I have not met this Chemistry teacher after leaving the school. Wherever he is, he is still hated very much.

Thursday, August 20, 2009

Why ‘inlaws & ‘outlaws’

In laws are a hated lot. Ever wondered why? To find the answer, let’s look at the other relationships, which are much cherished by everyone—between parents and children! Why is the relationship so special? Well, it’s not bound by rules, but by love. But relationship with in laws is generally bound by rules, rarely by love, especially in country like India, where these rules are rigid.

Until your marriage, you do not come face to face with ‘rules’. With marriage, especially if you are staying with in laws, rules rule your world. Those who haven't lived with in laws for at least a year are not eligible to make a judgement here. With marriage, a girl dreams about creating her own cute little universe with her man and later with kids. Little do you realize what the reality will be! Suddenly, you find yourself being judged all the time. It’s a hard feeling. You never got that feeling when you were with parents.

Suddenly 'someone' decides or has an opinion on what you always considered personal—when you should have a baby, your baby’s name and sometimes even your baby does not belong to you. You suddenly get to know of your weaknesses and negative points, which were never in focus earlier. This is in contrst with a childhood much loved by parents. It takes time to get used to the feeling. You are never yourself. You are always trying to please someone or trying to rise to their standards. It will cause resentment and will take a toll on you and your relationships, especially if you are fiercely independent.

Where’s the little universe you were dreaming about? This could be the toughest part—the loss of a home. Your home is a beautiful place you could always come back after a hectic day and relax and be yourself. You find yourself longing for a real home and to be the real you. When you connect stress with the house you’ve got to go back to, it is no longer a ‘home’. You still have to go back there because you no longer have another place to go—your precious ones, your kids and husband are there, and they are much loved and belong there too. You have your duties to fulfill now. That’s life. It’s too short, you’ll never get to live that dream!

Daughter in law is also an in law. But I cannot comment on that part because, I am not ready to cross over to the other side of the bridge yet. Let me not be prejudiced. Parents in laws will have a lot to say too. But I would like to do my bit to change the concept of mother in law. Why shouldn’t a girl who will come to share my son’s life feel loved and wanted at our home?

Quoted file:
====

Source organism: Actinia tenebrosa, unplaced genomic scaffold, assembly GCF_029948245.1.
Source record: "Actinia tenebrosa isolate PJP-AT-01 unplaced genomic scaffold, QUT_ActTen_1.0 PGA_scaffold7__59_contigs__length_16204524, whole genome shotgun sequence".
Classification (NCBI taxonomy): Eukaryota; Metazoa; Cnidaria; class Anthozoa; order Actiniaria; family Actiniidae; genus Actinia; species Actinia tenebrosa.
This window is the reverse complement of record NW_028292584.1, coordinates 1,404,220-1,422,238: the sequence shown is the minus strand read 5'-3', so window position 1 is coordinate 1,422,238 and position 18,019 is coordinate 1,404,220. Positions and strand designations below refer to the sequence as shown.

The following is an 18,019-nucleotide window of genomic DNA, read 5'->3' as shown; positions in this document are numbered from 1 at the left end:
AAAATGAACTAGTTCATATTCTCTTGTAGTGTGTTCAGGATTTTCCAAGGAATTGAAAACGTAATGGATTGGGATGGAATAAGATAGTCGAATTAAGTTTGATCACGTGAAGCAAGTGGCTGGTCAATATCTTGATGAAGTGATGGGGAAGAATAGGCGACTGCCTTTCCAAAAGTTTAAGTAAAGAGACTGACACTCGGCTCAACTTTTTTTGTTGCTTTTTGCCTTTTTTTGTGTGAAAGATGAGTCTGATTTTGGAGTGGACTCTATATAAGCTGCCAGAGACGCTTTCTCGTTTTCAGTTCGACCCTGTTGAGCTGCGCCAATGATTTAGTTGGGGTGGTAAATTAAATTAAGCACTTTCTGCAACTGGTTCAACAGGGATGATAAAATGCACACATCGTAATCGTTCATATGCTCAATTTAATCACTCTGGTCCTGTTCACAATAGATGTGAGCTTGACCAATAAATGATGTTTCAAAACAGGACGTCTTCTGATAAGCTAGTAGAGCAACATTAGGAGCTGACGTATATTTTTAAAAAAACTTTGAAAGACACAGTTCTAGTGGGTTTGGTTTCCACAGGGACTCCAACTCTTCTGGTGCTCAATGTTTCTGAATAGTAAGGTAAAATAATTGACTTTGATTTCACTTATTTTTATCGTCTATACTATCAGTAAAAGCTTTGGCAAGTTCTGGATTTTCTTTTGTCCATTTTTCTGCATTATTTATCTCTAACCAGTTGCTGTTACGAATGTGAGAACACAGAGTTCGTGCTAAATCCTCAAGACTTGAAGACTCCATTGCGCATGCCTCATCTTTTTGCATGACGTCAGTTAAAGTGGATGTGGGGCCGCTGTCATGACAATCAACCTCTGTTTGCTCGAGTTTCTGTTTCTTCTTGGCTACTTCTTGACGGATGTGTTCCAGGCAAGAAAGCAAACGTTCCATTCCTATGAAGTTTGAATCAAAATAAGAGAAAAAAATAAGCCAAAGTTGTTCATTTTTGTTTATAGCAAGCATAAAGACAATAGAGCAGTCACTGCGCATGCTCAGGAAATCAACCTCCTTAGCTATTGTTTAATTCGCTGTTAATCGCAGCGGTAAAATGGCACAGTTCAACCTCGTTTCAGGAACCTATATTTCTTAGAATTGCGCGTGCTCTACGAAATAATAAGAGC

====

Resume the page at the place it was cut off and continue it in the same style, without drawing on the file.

Just like I want to be the best mom in the world, I would like to be the best mom and not mom in law to my son’s wife too. If I am not going to be one, I would rather not live to see my son’s marriage—I would love that he remembers me as a loving mom, and not someone who harassed his wife!

Friday, August 14, 2009

The swine flue scare

A young teacher is Bangalore is believed to be the first casualty of swine fever in the city. Two of the schools remained closed this week while others preferred to be cautious. They explained to the children how grave the situation was and warned them not to go to school even if they had a mild cold or fever.

One of my daughter’s friends was down with cold and was absent from class for couple of days. The next day, almost the entire school heard rumours that the girl nearly had swine flu. My daughter came home and told me that her friend was very close to having swine flu. Well, that's kids spreading rumors. My brother said his boss who had just returned from Australia was diagnosed with swine flu. My husband said when he visited clients, they asked him to disinfect himself before entering the premises.

Last night I had stayed awake till 3.00 am to complete my work and started sneezing. I thought, oh, God, tomorrow everyone in the office will be scared to come near me. What more, people at home will also avoid me. I was alright in the morning. Now everyone treats a person with a common cold also to be an untouchable. We have cancelled movies and anything to do with crowded places.

Swine flu has hit the globe at the same time unlike other diseases. So far, most of the diseases like this were either in other Asian countries in Asia, Europe or the US. This is our first brush with a deadly disease. It may be a stranger, an unknown face, but it still seems too close. I just hope it just doesn’t get any worse.